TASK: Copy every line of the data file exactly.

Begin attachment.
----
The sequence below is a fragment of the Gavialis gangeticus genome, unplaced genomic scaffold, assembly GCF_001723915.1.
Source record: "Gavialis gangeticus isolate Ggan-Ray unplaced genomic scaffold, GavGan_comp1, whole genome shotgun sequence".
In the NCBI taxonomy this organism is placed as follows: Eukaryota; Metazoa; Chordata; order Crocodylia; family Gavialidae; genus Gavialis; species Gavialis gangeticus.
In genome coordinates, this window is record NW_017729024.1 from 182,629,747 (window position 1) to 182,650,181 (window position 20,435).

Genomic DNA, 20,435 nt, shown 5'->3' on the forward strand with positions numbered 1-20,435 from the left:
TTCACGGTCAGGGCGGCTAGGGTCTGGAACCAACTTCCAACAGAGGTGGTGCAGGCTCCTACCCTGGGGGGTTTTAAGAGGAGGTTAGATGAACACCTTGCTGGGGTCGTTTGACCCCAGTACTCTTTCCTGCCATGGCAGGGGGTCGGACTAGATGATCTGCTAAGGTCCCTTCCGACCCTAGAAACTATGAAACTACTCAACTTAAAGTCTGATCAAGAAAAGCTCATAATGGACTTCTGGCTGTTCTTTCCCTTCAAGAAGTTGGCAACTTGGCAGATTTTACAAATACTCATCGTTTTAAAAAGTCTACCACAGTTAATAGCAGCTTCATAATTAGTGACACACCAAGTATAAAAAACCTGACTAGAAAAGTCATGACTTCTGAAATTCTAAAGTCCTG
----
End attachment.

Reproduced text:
The sequence below is a fragment of the Gavialis gangeticus genome, unplaced genomic scaffold, assembly GCF_001723915.1.
Source record: "Gavialis gangeticus isolate Ggan-Ray unplaced genomic scaffold, GavGan_comp1, whole genome shotgun sequence".
In the NCBI taxonomy this organism is placed as follows: Eukaryota; Metazoa; Chordata; order Crocodylia; family Gavialidae; genus Gavialis; species Gavialis gangeticus.
In genome coordinates, this window is record NW_017729024.1 from 182,629,747 (window position 1) to 182,650,181 (window position 20,435).

Genomic DNA, 20,435 nt, shown 5'->3' on the forward strand with positions numbered 1-20,435 from the left:
TTCACGGTCAGGGCGGCTAGGGTCTGGAACCAACTTCCAACAGAGGTGGTGCAGGCTCCTACCCTGGGGGGTTTTAAGAGGAGGTTAGATGAACACCTTGCTGGGGTCGTTTGACCCCAGTACTCTTTCCTGCCATGGCAGGGGGTCGGACTAGATGATCTGCTAAGGTCCCTTCCGACCCTAGAAACTATGAAACTACTCAACTTAAAGTCTGATCAAGAAAAGCTCATAATGGACTTCTGGCTGTTCTTTCCCTTCAAGAAGTTGGCAACTTGGCAGATTTTACAAATACTCATCGTTTTAAAAAGTCTACCACAGTTAATAGCAGCTTCATAATTAGTGACACACCAAGTATAAAAAACCTGACTAGAAAAGTCATGACTTCTGAAATTCTAAAGTCCTG